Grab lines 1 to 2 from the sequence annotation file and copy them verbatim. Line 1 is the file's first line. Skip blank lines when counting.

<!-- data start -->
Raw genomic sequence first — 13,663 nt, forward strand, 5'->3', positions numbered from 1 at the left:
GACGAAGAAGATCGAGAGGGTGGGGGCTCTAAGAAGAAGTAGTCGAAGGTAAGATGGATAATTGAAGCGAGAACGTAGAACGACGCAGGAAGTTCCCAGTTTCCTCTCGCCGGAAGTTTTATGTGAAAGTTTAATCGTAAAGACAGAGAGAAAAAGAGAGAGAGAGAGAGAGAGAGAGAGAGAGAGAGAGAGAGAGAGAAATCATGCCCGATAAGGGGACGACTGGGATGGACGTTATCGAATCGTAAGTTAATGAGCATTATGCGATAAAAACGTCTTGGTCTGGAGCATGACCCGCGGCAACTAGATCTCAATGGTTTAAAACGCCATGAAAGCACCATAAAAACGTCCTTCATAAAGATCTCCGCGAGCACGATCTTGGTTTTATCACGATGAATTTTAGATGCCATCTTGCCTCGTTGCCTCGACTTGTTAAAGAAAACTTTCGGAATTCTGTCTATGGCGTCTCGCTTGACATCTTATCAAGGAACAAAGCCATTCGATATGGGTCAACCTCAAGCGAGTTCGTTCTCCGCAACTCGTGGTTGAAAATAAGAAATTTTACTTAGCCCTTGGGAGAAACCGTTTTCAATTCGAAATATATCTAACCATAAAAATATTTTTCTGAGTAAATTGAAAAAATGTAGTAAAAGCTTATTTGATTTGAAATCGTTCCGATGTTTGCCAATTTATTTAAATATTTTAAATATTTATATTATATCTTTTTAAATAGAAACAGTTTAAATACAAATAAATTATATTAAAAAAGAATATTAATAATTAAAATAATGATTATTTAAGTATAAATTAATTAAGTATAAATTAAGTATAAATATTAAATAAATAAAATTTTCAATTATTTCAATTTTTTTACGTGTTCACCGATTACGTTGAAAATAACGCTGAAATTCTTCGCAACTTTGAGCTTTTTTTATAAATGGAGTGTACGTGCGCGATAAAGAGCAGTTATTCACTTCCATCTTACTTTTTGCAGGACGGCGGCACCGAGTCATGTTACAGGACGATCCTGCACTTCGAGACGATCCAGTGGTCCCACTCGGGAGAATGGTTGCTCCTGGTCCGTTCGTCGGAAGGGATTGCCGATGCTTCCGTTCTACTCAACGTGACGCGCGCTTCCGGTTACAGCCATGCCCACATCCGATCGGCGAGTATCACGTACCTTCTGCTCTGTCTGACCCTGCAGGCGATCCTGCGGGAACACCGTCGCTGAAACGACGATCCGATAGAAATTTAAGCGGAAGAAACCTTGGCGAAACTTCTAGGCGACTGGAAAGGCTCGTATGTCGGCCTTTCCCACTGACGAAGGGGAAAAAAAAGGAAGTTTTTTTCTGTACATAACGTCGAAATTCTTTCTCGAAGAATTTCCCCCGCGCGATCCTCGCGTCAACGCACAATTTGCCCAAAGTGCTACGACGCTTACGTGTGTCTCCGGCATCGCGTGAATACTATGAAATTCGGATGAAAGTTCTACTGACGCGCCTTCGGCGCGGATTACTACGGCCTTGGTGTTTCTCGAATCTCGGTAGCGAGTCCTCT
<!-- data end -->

Raw genomic sequence first — 13,663 nt, forward strand, 5'->3', positions numbered from 1 at the left:
GACGAAGAAGATCGAGAGGGTGGGGGCTCTAAGAAGAAGTAGTCGAAGGTAAGATGGATAATTGAAGCGAGAACGTAGAACGACGCAGGAAGTTCCCAGTTTCCTCTCGCCGGAAGTTTTATGTGAAAGTTTAATCGTAAAGACAGAGAGAAAAAGAGAGAGAGAGAGAGAGAGAGAGAGAGAGAGAGAGAGAGAGAGAAATCATGCCCGATAAGGGGACGACTGGGATGGACGTTATCGAATCGTAAGTTAATGAGCATTATGCGATAAAAACGTCTTGGTCTGGAGCATGACCCGCGGCAACTAGATCTCAATGGTTTAAAACGCCATGAAAGCACCATAAAAACGTCCTTCATAAAGATCTCCGCGAGCACGATCTTGGTTTTATCACGATGAATTTTAGATGCCATCTTGCCTCGTTGCCTCGACTTGTTAAAGAAAACTTTCGGAATTCTGTCTATGGCGTCTCGCTTGACATCTTATCAAGGAACAAAGCCATTCGATATGGGTCAACCTCAAGCGAGTTCGTTCTCCGCAACTCGTGGTTGAAAATAAGAAATTTTACTTAGCCCTTGGGAGAAACCGTTTTCAATTCGAAATATATCTAACCATAAAAATATTTTTCTGAGTAAATTGAAAAAATGTAGTAAAAGCTTATTTGATTTGAAATCGTTCCGATGTTTGCCAATTTATTTAAATATTTTAAATATTTATATTATATCTTTTTAAATAGAAACAGTTTAAATACAAATAAATTATATTAAAAAAGAATATTAATAATTAAAATAATGATTATTTAAGTATAAATTAATTAAGTATAAATTAAGTATAAATATTAAATAAATAAAATTTTCAATTATTTCAATTTTTTTACGTGTTCACCGATTACGTTGAAAATAACGCTGAAATTCTTCGCAACTTTGAGCTTTTTTTATAAATGGAGTGTACGTGCGCGATAAAGAGCAGTTATTCACTTCCATCTTACTTTTTGCAGGACGGCGGCACCGAGTCATGTTACAGGACGATCCTGCACTTCGAGACGATCCAGTGGTCCCACTCGGGAGAATGGTTGCTCCTGGTCCGTTCGTCGGAAGGGATTGCCGATGCTTCCGTTCTACTCAACGTGACGCGCGCTTCCGGTTACAGCCATGCCCACATCCGATCGGCGAGTATCACGTACCTTCTGCTCTGTCTGACCCTGCAGGCGATCCTGCGGGAACACCGTCGCTGAAACGACGATCCGATAGAAATTTAAGCGGAAGAAACCTTGGCGAAACTTCTAGGCGACTGGAAAGGCTCGTATGTCGGCCTTTCCCACTGACGAAGGGGAAAAAAAAGGAAGTTTTTTTCTGTACATAACGTCGAAATTCTTTCTCGAAGAATTTCCCCCGCGCGATCCTCGCGTCAACGCACAATTTGCCCAAAGTGCTACGACGCTTACGTGTGTCTCCGGCATCGCGTGAATACTATGAAATTCGGATGAAAGTTCTACTGACGCGCCTTCGGCGCGGATTACTACGGCCTTGGTGTTTCTCGAATCTCGGTAGCGAGTCCTCT